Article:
Chorusgirl: Chorusgirl

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The Press release calls this band a “noise pop” quartet, that description being the one of choice when you can’t think of anything else to say. As opposed to the “silent pop” bands, maybe.
We played this through several times before it caught; if you don’t pay attention it’s easy to dismiss, but it’s got hidden depths.
They’ve got a proper indie sound, somewhere between The Cure, Pixies and a Jesus and Mary Chain clone, though we could probably cite any number of bands; they’re not original, just good at what they do.
The opener is Oh To Be A Defector (the brains behind the band is German songwriter, singer and rhythm guitarist Silvi Wersing), which you could fall in love with, with its catchy, jangly guitar.
Track two No Moon has the same impetus to it as The Cure while Girls Of 1926 is a bit of a template of how to right an indie classic, with simple yet effective instrumentation, swirling guitar, lots of bass and atmospheric vocals that possibly come from listening to a lot of Blondie.
Girls Of 1926 and Oh To Be A Defector are not typical as they’re both heading towards the upbeat while the rest of the album is bleaker, not in a contemplating-death-and-the-decay-of-all-things way but with the downbeat intensity that good indie has.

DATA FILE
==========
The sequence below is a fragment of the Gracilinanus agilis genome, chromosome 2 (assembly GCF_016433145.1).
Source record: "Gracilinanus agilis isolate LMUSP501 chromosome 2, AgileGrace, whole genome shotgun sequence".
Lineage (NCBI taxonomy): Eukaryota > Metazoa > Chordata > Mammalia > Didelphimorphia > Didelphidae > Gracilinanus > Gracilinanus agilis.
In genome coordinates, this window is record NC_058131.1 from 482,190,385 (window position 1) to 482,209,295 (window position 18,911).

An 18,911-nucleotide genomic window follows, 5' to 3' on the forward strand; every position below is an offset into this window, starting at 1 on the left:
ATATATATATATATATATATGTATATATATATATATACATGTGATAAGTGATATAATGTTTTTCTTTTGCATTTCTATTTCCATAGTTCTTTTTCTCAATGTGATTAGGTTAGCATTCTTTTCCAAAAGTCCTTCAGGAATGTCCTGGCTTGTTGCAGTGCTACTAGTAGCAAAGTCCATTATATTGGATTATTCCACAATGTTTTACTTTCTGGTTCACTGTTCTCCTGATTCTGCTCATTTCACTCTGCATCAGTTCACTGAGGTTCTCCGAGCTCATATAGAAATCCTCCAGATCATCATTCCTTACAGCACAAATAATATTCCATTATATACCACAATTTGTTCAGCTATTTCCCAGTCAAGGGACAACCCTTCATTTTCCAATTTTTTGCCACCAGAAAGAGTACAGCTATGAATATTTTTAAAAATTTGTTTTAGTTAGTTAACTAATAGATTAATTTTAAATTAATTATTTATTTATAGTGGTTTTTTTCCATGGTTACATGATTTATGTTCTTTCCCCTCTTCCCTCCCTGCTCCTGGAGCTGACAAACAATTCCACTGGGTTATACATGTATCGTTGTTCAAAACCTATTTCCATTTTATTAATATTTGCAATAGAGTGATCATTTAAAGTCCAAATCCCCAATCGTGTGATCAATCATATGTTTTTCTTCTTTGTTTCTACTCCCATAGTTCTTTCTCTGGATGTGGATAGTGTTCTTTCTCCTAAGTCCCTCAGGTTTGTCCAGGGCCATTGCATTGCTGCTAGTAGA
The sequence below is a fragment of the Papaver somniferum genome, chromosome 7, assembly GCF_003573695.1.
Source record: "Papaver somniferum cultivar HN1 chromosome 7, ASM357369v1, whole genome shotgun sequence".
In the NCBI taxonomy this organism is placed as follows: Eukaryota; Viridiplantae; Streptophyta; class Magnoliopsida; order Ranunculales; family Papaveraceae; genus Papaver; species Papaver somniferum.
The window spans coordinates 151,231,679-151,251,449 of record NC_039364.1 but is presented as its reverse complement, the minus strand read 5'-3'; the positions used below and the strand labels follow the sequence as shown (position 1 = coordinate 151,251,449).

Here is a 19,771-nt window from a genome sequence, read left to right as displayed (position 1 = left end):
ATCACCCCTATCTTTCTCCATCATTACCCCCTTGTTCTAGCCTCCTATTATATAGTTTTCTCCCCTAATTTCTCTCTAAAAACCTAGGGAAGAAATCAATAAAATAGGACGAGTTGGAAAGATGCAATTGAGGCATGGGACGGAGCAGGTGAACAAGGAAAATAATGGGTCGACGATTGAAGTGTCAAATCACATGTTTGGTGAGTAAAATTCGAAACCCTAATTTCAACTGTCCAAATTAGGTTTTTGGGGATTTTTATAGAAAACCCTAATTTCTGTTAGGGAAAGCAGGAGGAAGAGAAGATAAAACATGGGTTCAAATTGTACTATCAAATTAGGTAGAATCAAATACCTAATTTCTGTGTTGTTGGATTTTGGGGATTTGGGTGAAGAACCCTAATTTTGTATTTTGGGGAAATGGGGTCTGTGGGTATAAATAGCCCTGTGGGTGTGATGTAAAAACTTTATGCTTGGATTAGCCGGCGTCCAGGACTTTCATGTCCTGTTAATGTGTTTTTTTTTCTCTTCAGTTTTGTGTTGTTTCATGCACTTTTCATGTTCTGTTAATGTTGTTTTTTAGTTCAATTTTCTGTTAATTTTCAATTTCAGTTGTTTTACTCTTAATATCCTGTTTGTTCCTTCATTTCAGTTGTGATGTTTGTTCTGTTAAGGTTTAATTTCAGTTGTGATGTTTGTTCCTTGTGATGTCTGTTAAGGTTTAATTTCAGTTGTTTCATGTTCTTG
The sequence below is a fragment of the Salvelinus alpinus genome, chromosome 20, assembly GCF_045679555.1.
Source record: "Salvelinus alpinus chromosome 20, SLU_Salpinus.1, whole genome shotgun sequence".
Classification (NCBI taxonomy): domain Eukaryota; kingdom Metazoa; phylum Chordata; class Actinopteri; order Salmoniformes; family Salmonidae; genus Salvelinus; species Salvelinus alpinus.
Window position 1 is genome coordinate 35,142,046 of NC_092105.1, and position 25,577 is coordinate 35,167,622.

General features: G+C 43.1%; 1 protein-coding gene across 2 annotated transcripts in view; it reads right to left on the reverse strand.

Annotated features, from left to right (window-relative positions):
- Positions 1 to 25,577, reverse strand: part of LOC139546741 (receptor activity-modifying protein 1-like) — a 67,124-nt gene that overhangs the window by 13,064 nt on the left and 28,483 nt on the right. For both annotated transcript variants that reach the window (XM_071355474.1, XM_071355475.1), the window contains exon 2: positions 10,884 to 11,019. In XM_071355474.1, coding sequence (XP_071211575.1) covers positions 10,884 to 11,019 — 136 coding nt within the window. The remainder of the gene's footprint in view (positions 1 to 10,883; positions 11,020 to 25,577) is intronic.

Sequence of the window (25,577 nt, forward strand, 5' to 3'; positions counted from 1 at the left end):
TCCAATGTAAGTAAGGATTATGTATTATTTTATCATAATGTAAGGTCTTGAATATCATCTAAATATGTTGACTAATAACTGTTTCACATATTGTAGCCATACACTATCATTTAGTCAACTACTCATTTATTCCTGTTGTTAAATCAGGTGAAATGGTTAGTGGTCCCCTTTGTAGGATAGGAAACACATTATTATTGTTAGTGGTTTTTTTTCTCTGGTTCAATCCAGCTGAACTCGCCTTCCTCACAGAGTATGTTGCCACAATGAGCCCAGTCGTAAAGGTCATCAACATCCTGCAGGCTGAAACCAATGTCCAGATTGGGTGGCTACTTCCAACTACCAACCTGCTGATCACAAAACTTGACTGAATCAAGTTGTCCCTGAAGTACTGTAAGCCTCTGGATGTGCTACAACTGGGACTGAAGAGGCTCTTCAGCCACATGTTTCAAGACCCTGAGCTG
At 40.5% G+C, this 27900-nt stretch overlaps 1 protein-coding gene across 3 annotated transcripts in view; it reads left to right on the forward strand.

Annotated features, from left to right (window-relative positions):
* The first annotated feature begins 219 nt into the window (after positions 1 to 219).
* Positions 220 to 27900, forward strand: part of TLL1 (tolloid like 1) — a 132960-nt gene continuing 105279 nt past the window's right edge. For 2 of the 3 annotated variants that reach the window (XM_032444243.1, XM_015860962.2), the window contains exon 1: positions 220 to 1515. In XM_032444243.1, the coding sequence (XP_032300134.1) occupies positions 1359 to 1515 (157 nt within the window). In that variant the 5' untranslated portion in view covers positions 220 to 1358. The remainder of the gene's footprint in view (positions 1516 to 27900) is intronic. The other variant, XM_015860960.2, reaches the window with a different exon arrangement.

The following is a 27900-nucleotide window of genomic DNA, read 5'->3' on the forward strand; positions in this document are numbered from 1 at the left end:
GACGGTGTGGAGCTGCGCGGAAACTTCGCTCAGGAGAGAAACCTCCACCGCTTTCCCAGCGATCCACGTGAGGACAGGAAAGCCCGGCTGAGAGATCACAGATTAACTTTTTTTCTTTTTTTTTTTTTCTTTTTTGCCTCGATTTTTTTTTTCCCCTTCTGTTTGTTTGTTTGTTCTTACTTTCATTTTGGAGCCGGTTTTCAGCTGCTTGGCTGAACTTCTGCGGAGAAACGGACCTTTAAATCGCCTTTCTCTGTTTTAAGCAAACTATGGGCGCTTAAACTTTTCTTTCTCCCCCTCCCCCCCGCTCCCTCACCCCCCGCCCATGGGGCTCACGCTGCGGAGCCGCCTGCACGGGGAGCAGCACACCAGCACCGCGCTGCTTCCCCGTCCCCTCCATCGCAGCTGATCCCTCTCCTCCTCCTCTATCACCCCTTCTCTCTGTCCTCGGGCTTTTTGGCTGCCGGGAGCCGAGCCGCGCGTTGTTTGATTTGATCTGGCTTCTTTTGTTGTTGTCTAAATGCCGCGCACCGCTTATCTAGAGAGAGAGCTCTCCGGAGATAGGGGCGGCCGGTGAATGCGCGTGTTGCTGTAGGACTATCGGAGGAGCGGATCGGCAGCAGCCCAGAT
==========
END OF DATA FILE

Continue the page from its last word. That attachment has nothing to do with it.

On the downside, they’ve got the one sound. They might cheer up a bit or slow down, or play a bit louder in some parts, but it’s basically one sound and that very much their own. The strengths of the music might take a couple of plays to appreciate but we wouldn’t want a boxset of Chorusgirl’s top 100 tunes either, and the 30-odd minutes of this is enough. But, as we say: you could equally fall in love Oh To Be A Defector — particularly if you’re just discovering indie — and think this is the best thing ever.

About jerobear

Weekly newspaper editor in Cheshire, England. I blog my editorials and the CDs I write about. I play drums, drink coffee, play music, meditate. I hate filling in forms.

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